Today’s installment concludes Discovery of the South Pole,
our selection from The South Pole: An Account of the Norwegian Antarctic Expedition in the “Fram,” 1910–1912 by Roald Amundsen published in 1912. For works benefiting from the latest research see the “More information” section at the bottom of these pages.
If you have journeyed through all of the installments of this series, just one more to go and you will have completed a selection from the great works of seven thousand words. Congratulations!
Previously in Discovery of the South Pole.
During the night, as our watches showed it to be, three of our men went around the camp in a circle 10 geographical miles (11.6 statute miles) in diameter and erected cairns, while the other two men remained in the tent and made hourly astronomical observations of the sun. These gave 89° 55′ S. We might well have been satisfied with this result, but we had time to spare and the weather was fine. Why should we not try to make our observations at the Pole itself? On December 16th, therefore, we transported our tent the remaining 5-3/4 miles to the south and camped there. We arranged everything as comfortably as possible in order to make a round of observations during the twenty-four hours. The altitude was measured every hour by four men with the sextant and artificial horizon. These observations will be worked out at the University of Christiania. This tent camp served as the center of a circle which we drew with a radius of 5-1/6 miles [on the circumference of which] cairns were erected. A small tent, which we had brought with us in order to designate the South Pole, was put up here and the Norwegian flag with the pennant of the Fram was hoisted above it. This Norwegian home received the name of “Polheim.” According to the observed weather conditions, this tent may remain there for a long time. In it we left a letter addressed to His Majesty, King Haakon VII, in which we reported what we had done. The next person to come there will take the letter with him and see to its delivery. In addition, we left there several pieces of clothing, a sextant, an artificial horizon, and a hypsometer.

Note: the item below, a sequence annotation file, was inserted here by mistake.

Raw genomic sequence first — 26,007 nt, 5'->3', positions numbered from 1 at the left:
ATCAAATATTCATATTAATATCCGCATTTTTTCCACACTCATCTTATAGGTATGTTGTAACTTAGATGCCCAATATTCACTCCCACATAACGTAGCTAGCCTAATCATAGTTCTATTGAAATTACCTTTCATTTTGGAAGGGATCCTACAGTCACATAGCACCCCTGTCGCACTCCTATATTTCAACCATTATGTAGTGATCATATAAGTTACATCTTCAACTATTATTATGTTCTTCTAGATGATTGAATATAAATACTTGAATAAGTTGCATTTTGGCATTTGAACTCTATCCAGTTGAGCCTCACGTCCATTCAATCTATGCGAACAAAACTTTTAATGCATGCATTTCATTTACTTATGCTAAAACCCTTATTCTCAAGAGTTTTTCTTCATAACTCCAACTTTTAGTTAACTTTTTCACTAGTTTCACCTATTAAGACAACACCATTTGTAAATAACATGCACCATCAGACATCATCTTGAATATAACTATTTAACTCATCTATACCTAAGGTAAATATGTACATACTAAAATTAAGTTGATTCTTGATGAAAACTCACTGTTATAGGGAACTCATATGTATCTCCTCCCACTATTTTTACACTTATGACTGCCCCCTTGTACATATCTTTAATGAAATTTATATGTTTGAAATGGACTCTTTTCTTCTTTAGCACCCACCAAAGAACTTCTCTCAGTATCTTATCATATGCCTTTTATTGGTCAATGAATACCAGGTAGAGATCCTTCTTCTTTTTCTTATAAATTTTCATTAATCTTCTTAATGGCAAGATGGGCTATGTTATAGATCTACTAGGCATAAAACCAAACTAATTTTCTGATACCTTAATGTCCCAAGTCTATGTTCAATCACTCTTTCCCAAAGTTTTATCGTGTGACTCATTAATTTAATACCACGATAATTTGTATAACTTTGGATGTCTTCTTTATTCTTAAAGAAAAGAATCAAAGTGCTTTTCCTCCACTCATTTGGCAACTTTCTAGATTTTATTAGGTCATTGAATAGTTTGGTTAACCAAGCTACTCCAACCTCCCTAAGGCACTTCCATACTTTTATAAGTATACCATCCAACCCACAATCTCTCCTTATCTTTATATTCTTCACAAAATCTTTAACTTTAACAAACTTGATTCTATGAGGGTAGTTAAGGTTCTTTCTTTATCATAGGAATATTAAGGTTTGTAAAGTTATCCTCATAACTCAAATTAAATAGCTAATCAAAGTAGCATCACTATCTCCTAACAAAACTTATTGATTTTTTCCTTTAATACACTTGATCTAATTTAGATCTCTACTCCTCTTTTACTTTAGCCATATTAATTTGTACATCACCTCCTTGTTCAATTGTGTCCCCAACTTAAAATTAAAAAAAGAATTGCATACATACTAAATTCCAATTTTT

On December 17th we were ready to return. On our journey to the Pole we had covered 863 miles, according to the measurements of the odometer; our mean daily marches were therefore 15 miles. When we left the Pole we had three sleds and seventeen dogs. We now experienced the great satisfaction of being able to increase our daily rations, a measure which previous expeditions had not been able to carry out, as they were all forced to reduce their rations, and that at an early date. For the dogs, too, the rations were increased, and from time to time they received one of their comrades as additional food. The fresh meat revived the dogs and undoubtedly contributed to the good results of the expedition.
One last glance, one last adieu, we sent back to “Polheim.” Then we resumed our journey. We still see the flag; it still waves to us. Gradually it diminishes in size and finally entirely disappears from our sight. A last greeting to the Little Norway lying at the South Pole!
We left King Haakon VII Plateau, which lay there bathed in sunshine, as we had found it on our outward journey. The mean temperature during our sojourn there was — 13° Centigrade. It seemed, however, as though the weather was much milder.
I shall not tire you by a detailed description of our return, but shall limit myself to some of the interesting episodes.